On October 7, 1998, I was 13 days away from celebrating my eighth birthday. Matthew Shepard was six days from dying of massive head injuries incurred after two men in Laramie, Wyoming robbed, pistol-whipped, and tortured him to death for being gay.
The reason I bring this up is not necessarily to draw attention to what happened in Laramie, but what happened after. Shepard’s parents founded the Matthew Shepard Foundation, whose crowning achievement was the 2009 bill, the Matthew Shepard and James Byrd, Jr. Hate Crimes Prevention Act, which expanded the 1969 U.S. hate crime legislation to include motivations for crime based on sexual orientation, gender identity, and disability. One’s views on hate crime laws notwithstanding, I consider this a turning point in the gay rights movement. Matthew Shepard was 21 at the time of his death. I am now 21 years old, and I live in a country that, for the most part, affords some legal protection for minorities. When I was on the cusp of adolescence, in a world that knew William Jefferson Clinton as a devoted husband, and Osama bin Laden as a glorified thug, that was not the case.
I think in many ways, the social landscape of acceptance is changing, too. Recently, President Obama credited his daughters for changing his perspective on gay marriage. Obama said, “[Malia and Sasha] have friends whose parents are same-sex couples… it wouldn’t dawn on them that somehow their friends’ parents would be treated differently. It doesn’t make sense to them.” This idea of inequality not “making sense” resonates with me, but it would not with my grandparents, who might find the opposite just as nonsensical. There is a disconnect here between the generations. I think as the “Internet” generation reaches political maturity, this hatred engendered by ignorance, fear, or just a lack of curiosity will deteriorate. I have found that it is fairly difficult to cling to any dogma when you have a whole world of knowledge at your fingertips. I’ll hearken to a favorite quote from my dear Mr. Jefferson, “For we here are not afraid to follow truth wherever it may lead, nor to tolerate any error so long as reason is left free to combat it.”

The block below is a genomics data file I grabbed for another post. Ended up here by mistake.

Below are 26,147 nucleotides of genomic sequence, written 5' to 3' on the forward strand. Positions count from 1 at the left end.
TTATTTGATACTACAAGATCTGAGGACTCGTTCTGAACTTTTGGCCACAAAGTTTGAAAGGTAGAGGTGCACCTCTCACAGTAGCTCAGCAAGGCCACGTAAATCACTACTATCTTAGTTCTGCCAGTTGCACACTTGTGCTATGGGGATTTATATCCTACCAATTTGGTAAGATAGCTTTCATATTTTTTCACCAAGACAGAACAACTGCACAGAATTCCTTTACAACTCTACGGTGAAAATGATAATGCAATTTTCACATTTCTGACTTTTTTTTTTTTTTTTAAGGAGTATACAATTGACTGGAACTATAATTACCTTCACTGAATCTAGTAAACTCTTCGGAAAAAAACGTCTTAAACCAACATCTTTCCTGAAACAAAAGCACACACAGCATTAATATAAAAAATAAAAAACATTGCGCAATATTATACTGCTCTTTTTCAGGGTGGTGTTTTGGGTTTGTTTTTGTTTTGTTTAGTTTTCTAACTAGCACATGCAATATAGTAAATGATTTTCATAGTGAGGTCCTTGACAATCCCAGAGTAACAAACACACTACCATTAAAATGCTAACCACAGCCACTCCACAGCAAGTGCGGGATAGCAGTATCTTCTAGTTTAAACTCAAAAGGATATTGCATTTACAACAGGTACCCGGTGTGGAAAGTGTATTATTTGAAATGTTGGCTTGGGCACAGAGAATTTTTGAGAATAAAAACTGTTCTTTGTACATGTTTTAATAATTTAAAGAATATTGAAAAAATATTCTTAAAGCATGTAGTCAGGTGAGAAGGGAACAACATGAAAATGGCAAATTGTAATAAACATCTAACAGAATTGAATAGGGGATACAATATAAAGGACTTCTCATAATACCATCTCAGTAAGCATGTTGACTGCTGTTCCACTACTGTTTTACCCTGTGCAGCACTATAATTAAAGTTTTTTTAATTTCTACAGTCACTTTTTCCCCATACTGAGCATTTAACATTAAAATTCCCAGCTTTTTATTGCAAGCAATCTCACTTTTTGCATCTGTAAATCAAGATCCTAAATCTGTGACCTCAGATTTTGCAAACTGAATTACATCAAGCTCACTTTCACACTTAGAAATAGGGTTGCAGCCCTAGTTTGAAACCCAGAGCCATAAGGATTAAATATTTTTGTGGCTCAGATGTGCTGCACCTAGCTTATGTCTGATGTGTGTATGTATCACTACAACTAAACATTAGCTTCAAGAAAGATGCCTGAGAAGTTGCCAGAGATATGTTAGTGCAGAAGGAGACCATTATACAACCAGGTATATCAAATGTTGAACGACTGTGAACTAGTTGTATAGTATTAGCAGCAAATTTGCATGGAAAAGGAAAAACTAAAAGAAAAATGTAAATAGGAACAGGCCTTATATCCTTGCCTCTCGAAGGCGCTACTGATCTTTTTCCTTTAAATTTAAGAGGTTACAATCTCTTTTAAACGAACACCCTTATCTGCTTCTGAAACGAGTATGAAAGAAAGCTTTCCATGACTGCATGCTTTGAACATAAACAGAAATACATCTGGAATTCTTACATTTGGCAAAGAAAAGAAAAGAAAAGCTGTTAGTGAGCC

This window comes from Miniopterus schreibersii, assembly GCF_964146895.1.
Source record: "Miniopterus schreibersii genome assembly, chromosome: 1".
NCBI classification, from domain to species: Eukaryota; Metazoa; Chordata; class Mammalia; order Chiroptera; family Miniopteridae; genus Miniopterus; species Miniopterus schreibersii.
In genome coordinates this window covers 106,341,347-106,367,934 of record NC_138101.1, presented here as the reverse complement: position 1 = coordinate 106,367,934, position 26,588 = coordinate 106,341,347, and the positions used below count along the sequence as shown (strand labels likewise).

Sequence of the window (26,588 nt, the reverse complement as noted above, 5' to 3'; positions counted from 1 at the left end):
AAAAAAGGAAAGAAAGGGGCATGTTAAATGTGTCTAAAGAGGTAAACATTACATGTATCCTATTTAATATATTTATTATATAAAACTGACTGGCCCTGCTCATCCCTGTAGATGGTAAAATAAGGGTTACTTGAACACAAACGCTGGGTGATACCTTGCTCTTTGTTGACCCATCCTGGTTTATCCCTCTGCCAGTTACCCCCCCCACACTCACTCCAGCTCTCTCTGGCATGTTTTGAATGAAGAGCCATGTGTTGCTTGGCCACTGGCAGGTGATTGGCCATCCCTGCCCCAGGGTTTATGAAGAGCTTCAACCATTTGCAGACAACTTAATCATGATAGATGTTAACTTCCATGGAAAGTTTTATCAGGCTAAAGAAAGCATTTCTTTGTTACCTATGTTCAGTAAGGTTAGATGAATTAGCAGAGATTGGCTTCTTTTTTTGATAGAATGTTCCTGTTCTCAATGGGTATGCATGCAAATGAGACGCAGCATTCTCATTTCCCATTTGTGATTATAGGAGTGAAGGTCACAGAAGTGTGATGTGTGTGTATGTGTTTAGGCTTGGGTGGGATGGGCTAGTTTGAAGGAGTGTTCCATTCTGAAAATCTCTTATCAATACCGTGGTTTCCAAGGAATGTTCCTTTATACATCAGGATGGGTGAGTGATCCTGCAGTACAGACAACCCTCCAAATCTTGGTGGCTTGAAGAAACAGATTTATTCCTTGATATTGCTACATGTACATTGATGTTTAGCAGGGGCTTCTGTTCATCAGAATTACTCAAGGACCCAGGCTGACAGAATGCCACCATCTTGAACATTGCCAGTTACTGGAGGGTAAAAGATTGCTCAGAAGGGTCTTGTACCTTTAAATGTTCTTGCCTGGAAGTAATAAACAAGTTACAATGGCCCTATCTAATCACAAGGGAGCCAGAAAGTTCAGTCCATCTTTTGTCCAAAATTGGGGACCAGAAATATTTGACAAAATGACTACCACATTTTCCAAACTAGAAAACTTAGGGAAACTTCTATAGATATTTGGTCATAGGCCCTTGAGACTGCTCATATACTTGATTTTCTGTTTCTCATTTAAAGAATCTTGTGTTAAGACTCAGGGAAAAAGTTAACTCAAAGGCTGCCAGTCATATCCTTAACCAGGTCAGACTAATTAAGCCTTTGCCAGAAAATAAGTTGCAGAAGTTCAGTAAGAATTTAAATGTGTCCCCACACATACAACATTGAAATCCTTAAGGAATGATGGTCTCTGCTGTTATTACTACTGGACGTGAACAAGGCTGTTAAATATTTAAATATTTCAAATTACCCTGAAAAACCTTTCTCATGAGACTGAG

Even five or six years ago, the percentage of Americans who supported gay marriage were in the minority. Civil unions were heralded as “good enough.” Even among liberals, coming out in support of gay marriage was considered political suicide, lest you alienate your constituents in the center of the aisle. Not so anymore. The frontier of equal rights has extended beyond mere physical protection. I think it has extended beyond the realm of marriage, which, in my opinion, is a largely obsolete institution. To me, the gay rights movement isn’t about the right to marry whomever you please. It is about the right to be viewed equally in the eyes of the law, regardless of one’s sexual orientation.
To recap: I think we have made major strides to move from warding off violence toward individuals to taking an active stance, a more generally accepted stance, in pursuing equal rights for all Americans. For this, I am filled with pride. Yet shame also encroaches on my conscience for indulging my idleness; I had nothing to do with this progress, on account of either laziness or cowardice. Furthermore, we have not succeeded; there is no occasion for which to hang our “mission accomplished” banner, and, if the lingering undercurrent of racism and sexism, both institutional and individual, in our country is any indicator, we have a much longer path to tread than previously anticipated.
In some respects, I might characterize the backlash against businesses that promulgate bigoted views as sensationalist, and perhaps missing the point. In a perfect world, gay rights advocates would not have to manipulate Chick-fil-A to ideological submission via market mechanisms; they could use logic and reason to advance their cause. If, tomorrow, Chick-fil-A announced it was donating millions of dollars to the Matthew Shepard Foundation, everybody would know it was a cheap marketing ploy, and not reflective of a true change in heart of the leadership of the company. Besides, who cares what Chick-fil-A thinks? If their sandwiches weren’t so delicious, nobody would consider it a great sacrifice to boycott their product.